Building a Chat App with Go in 2022: Tips, Features, and Examples
For business purposes or just to stay in touch with friends and family, messaging apps and chat platforms are one of the main ways of communication these days. Many of them offer more than plain text messages, including media sharing, video calls, groups, and channels. There are several chat apps that are known and used globally and many locally-based or industry-specific platforms. Although the competition is strong, there are still niches in which your chat app concept can succeed and grow in popularity due to its unique offerings.
Along with choosing the right target audience and functionality, the key aspects that determine a chat app’s success are its code quality and the technologies used. A slow, glitchy, or potentially unsafe app has low chances of acquiring a large user base and becoming popular. So, if you wonder how to build a chat app and what technologies to use, you’ve come to the right place. We at Surf have been providing development services for over 12 years, working with clients from banking, digital media, retail, and other industries. In the article, we’ll talk about the main features of a modern chat application, what challenges are likely to arise when creating such a platform and how they can be overcome by using a relevantly new but increasingly popular Go programming language.
What is Go
Developed and publicly released by Google employees in 2009, Go (also called Golang) is a statically typed programming language that uses the advantages of modern multicore processors to offer high performance combined with easy-to-comprehend syntax. Golang has many similarities with Python and C++ and is currently among the TOP-10 most commonly learned languages as many developers of these two languages switch to Go.
Mainly used for backend, web and server-side development, Go offers advanced concurrency capabilities that decrease hardware load and processing time. This, along with fast compiling, extensive support of third-party editors and IDEs, and ease of learning (developers with prior knowledge of other languages can start working with Go within a month) has made it a language of choice for many development companies and renowned brands, including Slack, PayPal, Netflix, Uber, and others. For more on this, check our general overview of what is Golang.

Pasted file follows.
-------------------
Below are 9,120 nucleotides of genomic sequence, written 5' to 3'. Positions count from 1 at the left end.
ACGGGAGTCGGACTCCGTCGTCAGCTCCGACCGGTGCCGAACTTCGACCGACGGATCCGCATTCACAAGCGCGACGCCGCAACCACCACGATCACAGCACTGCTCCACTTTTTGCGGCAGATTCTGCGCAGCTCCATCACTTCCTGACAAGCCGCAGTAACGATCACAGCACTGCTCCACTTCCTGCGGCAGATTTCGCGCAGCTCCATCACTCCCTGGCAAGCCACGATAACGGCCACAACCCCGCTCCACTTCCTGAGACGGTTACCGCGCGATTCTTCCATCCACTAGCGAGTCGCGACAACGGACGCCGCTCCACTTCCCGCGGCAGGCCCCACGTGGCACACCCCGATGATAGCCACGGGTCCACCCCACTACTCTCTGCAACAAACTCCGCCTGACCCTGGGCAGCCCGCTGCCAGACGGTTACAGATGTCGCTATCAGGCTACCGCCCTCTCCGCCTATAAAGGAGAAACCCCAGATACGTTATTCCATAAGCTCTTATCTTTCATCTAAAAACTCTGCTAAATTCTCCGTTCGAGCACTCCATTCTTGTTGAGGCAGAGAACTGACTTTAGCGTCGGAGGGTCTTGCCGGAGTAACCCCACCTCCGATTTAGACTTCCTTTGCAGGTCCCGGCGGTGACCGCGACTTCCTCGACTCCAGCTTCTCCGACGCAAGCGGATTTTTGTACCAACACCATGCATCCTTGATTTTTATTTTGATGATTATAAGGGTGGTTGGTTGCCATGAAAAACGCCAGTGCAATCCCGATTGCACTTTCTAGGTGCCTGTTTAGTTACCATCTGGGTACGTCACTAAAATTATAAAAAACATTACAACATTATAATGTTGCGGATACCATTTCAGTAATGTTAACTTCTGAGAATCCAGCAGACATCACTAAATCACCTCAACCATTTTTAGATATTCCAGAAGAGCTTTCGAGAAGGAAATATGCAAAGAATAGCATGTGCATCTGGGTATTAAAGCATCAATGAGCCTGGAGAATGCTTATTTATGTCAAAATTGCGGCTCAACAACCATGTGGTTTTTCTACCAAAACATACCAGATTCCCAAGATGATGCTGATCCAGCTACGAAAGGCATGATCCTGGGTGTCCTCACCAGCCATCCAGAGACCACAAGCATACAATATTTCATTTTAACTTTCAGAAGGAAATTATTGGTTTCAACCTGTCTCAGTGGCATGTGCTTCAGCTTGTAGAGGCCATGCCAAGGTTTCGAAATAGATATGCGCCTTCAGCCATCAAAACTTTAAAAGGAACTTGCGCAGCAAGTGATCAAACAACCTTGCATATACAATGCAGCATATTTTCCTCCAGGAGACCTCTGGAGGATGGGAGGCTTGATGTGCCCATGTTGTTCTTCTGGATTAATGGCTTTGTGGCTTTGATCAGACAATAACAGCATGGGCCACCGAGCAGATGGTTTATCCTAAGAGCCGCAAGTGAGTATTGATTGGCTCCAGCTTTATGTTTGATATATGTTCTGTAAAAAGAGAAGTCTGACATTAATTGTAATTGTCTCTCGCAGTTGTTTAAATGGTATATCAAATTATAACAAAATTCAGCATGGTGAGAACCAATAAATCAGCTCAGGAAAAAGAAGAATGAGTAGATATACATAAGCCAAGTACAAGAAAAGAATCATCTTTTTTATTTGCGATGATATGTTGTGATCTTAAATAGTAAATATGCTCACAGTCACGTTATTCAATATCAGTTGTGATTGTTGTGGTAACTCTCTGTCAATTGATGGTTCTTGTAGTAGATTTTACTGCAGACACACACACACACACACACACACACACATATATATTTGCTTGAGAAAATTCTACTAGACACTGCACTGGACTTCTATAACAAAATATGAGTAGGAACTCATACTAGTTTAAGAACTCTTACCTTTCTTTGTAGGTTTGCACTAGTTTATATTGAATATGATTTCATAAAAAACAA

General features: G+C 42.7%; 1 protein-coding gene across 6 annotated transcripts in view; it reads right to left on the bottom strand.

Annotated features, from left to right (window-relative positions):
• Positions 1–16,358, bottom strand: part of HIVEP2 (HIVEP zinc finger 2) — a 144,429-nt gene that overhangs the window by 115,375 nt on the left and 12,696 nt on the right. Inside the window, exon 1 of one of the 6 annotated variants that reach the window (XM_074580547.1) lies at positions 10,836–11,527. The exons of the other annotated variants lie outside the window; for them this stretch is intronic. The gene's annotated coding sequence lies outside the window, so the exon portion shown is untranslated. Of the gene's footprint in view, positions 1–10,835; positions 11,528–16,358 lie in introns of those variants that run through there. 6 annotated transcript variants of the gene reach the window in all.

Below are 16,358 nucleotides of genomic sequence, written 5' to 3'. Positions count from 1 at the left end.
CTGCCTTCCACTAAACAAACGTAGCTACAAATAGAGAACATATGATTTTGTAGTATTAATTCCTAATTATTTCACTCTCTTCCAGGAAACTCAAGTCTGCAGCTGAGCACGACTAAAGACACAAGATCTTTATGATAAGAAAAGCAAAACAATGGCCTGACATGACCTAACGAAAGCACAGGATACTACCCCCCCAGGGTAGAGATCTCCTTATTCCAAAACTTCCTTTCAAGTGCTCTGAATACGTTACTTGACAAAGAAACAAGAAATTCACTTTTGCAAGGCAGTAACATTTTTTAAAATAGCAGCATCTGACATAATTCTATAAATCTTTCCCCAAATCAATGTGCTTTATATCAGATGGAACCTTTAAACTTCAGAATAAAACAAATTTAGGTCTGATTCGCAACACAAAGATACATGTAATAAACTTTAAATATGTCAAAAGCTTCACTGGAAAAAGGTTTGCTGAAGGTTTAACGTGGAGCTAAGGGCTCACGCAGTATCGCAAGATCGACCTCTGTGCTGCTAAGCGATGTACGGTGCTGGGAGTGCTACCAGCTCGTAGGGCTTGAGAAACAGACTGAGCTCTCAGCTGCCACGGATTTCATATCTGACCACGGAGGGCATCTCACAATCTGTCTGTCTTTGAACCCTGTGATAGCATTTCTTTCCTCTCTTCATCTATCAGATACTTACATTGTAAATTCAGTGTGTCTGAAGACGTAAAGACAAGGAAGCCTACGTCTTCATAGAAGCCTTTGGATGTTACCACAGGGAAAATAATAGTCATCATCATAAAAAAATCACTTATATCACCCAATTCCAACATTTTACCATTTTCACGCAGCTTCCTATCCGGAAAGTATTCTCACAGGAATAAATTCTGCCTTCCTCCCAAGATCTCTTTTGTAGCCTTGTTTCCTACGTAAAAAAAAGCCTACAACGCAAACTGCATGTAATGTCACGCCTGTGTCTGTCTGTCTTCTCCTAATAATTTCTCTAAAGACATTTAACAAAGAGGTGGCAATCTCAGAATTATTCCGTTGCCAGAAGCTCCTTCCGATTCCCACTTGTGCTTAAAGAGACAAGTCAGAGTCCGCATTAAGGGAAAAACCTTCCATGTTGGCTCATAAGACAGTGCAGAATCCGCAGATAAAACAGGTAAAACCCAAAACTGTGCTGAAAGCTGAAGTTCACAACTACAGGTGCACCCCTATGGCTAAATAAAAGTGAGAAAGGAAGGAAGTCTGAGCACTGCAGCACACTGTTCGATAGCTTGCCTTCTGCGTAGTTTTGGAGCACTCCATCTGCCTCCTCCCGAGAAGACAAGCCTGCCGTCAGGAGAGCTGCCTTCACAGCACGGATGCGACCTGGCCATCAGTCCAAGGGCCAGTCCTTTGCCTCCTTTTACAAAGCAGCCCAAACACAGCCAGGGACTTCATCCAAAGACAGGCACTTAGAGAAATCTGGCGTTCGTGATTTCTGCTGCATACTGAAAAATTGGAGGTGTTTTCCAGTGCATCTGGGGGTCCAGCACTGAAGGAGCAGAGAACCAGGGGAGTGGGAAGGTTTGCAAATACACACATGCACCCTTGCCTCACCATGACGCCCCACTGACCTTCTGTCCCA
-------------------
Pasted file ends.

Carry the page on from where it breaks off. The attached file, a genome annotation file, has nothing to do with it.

Now let’s talk about the features of a chat app and how Go can help implement them.
Chat app features
Today, messaging platforms come with many features so that users can share files, make video calls and participate in group conversations. While the final set of features is determined by the app’s concept and business goals, below we’ll discuss those that can be considered more or less essential for any of them, including web chat apps.
Sign up & login
The registration process should be as easy for new users as possible. Along with authorization via email and phone number, consider adding quick sign-on options via Gmail and Facebook accounts, Apple ID, and others. Such options not only make the onboarding process smoother but also lets you extract users’ demographic details that can be useful in analytics and business development. Also, don’t forget to integrate an option to protect chats with a password, Touch and Face ID to ensure users’ privacy.
To help people connect with their friends and colleagues, a chat app must be able to automatically import their contacts. This is done via a contact synchronization API that scans the phone’s list of contacts, compares them with the app’s database, and stores the matching contacts on the server.
The core feature of a chat app is the real-time messaging screen where users communicate with each other. In Golang, this is done by using WebSocket package that passes messages from the client app to the server and displays live data to users. Redis, an in-memory database, is used in the backend to store chat history so that a user can access previous messages even when logging in from another device. To protect users’ privacy all data exchange between client apps and the server must be done via HTTPS using SSL cryptography.